Summary [This summary does not form part of the decision. ] Campbell Live’s presenter travelled to Northland to gain a better understanding of Ngāpuhi people and their lifestyle in light of an upcoming Treaty of Waitangi settlement with the government. The Authority did not uphold the complaint that the item was inaccurate and unbalanced because it misrepresented Ngāpuhi’s economic situation and historical land loss. This was a human interest piece framed from the perspective of John Campbell, and largely comprising the personal opinions and experiences of the people he visited. The community was the focus, not the settlement, and viewers would not have been misled in this context. Not Upheld: Controversial Issues, Accuracy Introduction [1] Campbell Live’s presenter travelled to Northland to gain a better understanding of Ngāpuhi people and their lifestyle in light of an upcoming Treaty of Waitangi (Treaty) settlement with the government....

Decisions
Black and MediaWorks TV Ltd - 2015-037
2015-037

Summary[This summary does not form part of the decision. ]A promo for the movie No Strings Attached screened during The X Factor NZ which was rated G. The Authority upheld the complaint that explicit sexual references contained in the promo went beyond the boundaries of the G classification and consequently the broadcaster did not adequately consider the interests of younger viewers who were likely to be watching. Upheld: Responsible Programming, Children's InterestsNo OrderIntroduction[1] A promo for the movie No Strings Attached containing sexual references screened during The X Factor NZ, which was rated G. [2] Michael Black complained that the promo contained multiple visual and verbal sexual references, which were inappropriate for child viewers and inconsistent with the G classification of the host programme....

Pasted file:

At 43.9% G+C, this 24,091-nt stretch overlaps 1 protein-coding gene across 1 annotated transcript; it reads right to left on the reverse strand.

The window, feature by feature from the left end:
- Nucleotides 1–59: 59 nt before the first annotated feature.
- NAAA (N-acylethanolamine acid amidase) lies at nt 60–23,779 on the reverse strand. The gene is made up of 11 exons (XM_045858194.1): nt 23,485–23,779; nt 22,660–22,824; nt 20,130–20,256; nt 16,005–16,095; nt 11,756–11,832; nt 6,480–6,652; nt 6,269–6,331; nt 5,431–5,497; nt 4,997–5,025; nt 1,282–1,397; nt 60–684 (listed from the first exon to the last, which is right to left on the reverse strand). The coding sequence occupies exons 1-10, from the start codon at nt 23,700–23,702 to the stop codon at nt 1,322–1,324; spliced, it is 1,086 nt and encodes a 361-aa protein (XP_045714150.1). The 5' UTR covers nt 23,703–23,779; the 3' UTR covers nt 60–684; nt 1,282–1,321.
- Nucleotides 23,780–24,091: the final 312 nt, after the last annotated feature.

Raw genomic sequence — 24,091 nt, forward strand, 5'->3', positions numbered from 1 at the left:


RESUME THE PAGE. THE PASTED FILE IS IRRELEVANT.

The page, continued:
Decisions
Rossiter and MediaWorks TV Ltd - 2015-022
2015-022

Summary[This summary does not form part of the decision. ]The 3 News political editor reported on proposed legislative changes to pay rises for Members of Parliament. The Authority did not uphold the complaint that the item was unbalanced and inaccurate in that the editor 'presented. . . opinion as fact' and used 'highly emotive language'. The report provided sufficient balance, and the statements complained of were clearly the editor's opinion and analysis rather than statements of fact to which the accuracy standard applied. Not Upheld: Controversial Issues, AccuracyIntroduction[1] The 3 News political editor reported on proposed legislative changes to pay rises for Members of Parliament. The item contained some analysis from the editor, excerpts of a press conference given by Prime Pat John Key and graphics depicting how the law change would affect MPs' pay....

Decisions
Sheerin and MediaWorks TV Ltd - 2017-018 (26 May 2017)
2017-018

Summary[This summary does not form part of the decision. ]Four items on Newshub featured stories related to the United Kingdom and/or the British Royal Family. The Authority did not uphold complaints that the Newshub items and the reporters’ comments were biased, unfair and derogatory towards the United Kingdom and/or members of the British Royal Family. The Authority found that the news reports did not contain any material which discriminated against or denigrated any section of the community, or which could be said to be unfair to members of the British Royal Family. The items also did not discuss a controversial issue of public importance which triggered the requirement for balancing perspectives to be given, and did not raise accuracy or programme information issues....